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Is partial tax harmonization desirable


  • Conconi, Paola
  • Perroni, Carlo
  • Riezman, Raymond


We consider a setting in which capital taxation is characterized by two distortions working in opposite directions. On one hand, governments engage in tax competition and are tempted to lower capital tax rates. On the other hand, they are unable to commit to future policies and, once capital has been installed, have incentives to increase taxes. In this setting, there exists a tax that optimally trades off the two distortions. We compare three possible tax harmonization scenarios: no tax harmonization (all countries set taxes unilaterally), global tax harmonization (all countries coordinate their capital taxes), and partial tax harmonization (only a subset of all countries coordinate capital taxes). We show that, if capital is sufficiently mobile, partial tax harmonization benefits all countries compared to both global and no harmonization. Our analysis provides a rationale for the proposed creation of an Enhanced Cooperation Agreement on capital taxes within the European Union.
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  • Conconi, Paola & Perroni, Carlo & Riezman, Raymond, 2008. "Is partial tax harmonization desirable," Journal of Public Economics, Elsevier, vol. 92(1-2), pages 254-267, February.
  • Handle: RePEc:eee:pubeco:v:92:y:2008:i:1-2:p:254-267

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    References listed on IDEAS

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    Cited by:

    1. Itaya, Jun-ichi & Okamura, Makoto & Yamaguchi, Chikara, 2014. "Partial tax coordination in a repeated game setting," European Journal of Political Economy, Elsevier, vol. 34(C), pages 263-278.
    2. repec:bla:ecinqu:v:55:y:2017:i:2:p:682-694 is not listed on IDEAS
    3. Haufler, Andreas & Lülfesmann, Christoph, 2015. "Reforming an asymmetric union: On the virtues of dual tier capital taxation," Journal of Public Economics, Elsevier, vol. 125(C), pages 116-127.
    4. Denvil Duncan & Ed Gerrish, 2014. "Personal income tax mimicry: evidence from international panel data," International Tax and Public Finance, Springer;International Institute of Public Finance, vol. 21(1), pages 119-152, February.
    5. Leon Bettendorf & Albert Van Der Horst & Ruud A. De Mooij & Hendrik Vrijburg, 2010. "Corporate Tax Consolidation and Enhanced Cooperation in the European Union," Fiscal Studies, Institute for Fiscal Studies, vol. 31(4), pages 453-479, December.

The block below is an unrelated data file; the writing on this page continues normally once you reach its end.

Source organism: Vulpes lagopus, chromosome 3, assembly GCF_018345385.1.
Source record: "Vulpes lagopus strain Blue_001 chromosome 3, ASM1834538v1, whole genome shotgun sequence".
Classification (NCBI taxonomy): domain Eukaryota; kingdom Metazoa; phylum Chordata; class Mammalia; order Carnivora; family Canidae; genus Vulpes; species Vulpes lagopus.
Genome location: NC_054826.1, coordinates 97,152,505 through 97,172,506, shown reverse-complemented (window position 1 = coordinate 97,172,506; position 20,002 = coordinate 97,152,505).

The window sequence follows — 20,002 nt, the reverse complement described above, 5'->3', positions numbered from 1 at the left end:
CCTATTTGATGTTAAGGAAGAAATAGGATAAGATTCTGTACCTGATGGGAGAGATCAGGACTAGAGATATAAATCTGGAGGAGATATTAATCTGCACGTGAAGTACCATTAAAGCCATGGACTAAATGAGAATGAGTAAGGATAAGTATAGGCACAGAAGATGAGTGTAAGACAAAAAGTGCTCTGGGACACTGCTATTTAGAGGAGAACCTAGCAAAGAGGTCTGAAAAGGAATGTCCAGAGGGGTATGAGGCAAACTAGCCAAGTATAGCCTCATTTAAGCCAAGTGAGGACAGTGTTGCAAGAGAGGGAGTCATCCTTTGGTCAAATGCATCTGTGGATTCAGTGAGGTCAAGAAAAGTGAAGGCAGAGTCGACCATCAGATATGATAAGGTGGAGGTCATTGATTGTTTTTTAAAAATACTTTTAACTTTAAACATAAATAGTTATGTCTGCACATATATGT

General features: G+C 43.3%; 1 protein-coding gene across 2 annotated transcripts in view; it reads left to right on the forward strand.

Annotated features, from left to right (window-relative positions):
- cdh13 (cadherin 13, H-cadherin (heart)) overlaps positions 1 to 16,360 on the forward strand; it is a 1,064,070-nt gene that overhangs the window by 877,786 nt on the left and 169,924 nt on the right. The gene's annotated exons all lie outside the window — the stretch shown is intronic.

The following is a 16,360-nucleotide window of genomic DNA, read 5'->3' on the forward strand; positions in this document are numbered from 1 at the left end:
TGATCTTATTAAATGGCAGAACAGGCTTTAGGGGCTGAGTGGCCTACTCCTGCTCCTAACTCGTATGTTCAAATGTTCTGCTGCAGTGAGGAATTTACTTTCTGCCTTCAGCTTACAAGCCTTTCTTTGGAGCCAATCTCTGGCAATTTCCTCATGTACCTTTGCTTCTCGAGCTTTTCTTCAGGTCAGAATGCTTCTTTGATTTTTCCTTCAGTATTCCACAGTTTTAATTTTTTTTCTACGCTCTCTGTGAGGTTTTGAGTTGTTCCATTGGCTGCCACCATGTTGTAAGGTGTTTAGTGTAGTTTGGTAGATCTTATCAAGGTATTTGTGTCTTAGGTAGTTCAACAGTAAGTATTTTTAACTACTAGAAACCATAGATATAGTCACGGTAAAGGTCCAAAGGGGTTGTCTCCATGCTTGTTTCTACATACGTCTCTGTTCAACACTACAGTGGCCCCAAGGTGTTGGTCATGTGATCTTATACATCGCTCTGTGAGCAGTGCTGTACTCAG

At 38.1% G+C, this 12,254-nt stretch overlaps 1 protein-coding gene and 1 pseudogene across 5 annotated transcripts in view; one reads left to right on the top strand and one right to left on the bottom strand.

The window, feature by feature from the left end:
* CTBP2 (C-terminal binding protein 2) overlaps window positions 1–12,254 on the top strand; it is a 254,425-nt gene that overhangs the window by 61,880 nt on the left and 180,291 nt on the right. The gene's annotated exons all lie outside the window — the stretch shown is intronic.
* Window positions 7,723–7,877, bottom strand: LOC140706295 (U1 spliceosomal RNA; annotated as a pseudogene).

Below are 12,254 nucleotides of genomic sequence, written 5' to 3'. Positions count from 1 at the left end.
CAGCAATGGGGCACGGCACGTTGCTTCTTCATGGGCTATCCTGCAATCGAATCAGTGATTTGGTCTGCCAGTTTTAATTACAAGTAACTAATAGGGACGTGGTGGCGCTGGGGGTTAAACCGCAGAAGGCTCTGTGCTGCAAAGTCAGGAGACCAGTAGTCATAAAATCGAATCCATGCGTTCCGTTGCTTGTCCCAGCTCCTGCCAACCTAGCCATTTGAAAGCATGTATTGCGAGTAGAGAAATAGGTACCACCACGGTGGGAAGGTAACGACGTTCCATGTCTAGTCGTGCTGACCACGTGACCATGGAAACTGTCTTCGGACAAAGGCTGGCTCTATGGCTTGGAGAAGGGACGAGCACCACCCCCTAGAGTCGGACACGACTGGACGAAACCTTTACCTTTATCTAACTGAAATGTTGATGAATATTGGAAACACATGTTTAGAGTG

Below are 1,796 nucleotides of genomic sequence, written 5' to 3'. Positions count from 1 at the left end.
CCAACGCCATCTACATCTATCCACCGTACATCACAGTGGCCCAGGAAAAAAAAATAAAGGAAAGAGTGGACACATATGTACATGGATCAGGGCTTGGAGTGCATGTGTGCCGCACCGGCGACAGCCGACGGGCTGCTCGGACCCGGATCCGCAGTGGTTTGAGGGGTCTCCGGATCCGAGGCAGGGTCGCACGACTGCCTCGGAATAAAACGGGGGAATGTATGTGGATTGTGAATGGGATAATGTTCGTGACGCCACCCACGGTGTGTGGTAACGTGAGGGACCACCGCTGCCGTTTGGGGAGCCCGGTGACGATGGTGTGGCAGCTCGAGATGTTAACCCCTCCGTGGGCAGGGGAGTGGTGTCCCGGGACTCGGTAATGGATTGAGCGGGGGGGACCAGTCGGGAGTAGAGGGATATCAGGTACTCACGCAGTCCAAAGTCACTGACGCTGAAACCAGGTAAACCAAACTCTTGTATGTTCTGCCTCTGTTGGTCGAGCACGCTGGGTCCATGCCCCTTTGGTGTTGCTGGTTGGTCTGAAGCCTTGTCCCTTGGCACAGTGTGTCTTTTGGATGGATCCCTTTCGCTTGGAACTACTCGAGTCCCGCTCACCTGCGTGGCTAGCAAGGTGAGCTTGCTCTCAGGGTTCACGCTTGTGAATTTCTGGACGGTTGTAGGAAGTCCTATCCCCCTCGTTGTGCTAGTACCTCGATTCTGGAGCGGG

6. repec:eee:reveco:v:51:y:2017:i:c:p:431-443 is not listed on IDEAS
    7. Yutao Han & Patrice Pieretti & Benteng Zou, 2017. "On The Desirability Of Tax Coordination When Countries Compete In Taxes And Infrastructure," Economic Inquiry, Western Economic Association International, vol. 55(2), pages 682-694, April.
    8. Naghavi, Alireza, 2010. "Trade sanctions and green trade liberalization," Environment and Development Economics, Cambridge University Press, vol. 15(04), pages 379-394, August.
    9. Clemens Fuest & Samina Sultan, 2017. "How Will Brexit Affect Tax Competition and Tax Harmonization? The Role of Discriminatory Taxation," CESifo Working Paper Series 6807, CESifo Group Munich.
    10. Yutao Han, 2013. "Who benefits from partial tax coordination?," CREA Discussion Paper Series 13-24, Center for Research in Economic Analysis, University of Luxembourg.
    11. Zou, Yuxiang & Chen, Tai-Liang, 2016. "International joint venture and welfare-improving tariff-tax reforms," International Review of Economics & Finance, Elsevier, vol. 46(C), pages 27-35.
    12. Rossitza B. Wooster & Joshua W. Lehner, 2010. "Reexamining The Border Tax Effect: A Case Study Of Washington State," Contemporary Economic Policy, Western Economic Association International, vol. 28(4), pages 511-523, October.
    13. Humphery-Jenner, Mark, 2012. "The impact of the EU takeover directive on takeover performance and empire building," Journal of Corporate Finance, Elsevier, vol. 18(2), pages 254-272.
    14. Sanz Córdoba, Patrícia & Theilen, Bernd, 1965-, 2016. "Partial tax harmonization through infrastructure coordination," Working Papers 2072/261535, Universitat Rovira i Virgili, Department of Economics.

    More about this item

    JEL classification:

    • C73 - Mathematical and Quantitative Methods - - Game Theory and Bargaining Theory - - - Stochastic and Dynamic Games; Evolutionary Games
    • F21 - International Economics - - International Factor Movements and International Business - - - International Investment; Long-Term Capital Movements
    • H21 - Public Economics - - Taxation, Subsidies, and Revenue - - - Efficiency; Optimal Taxation


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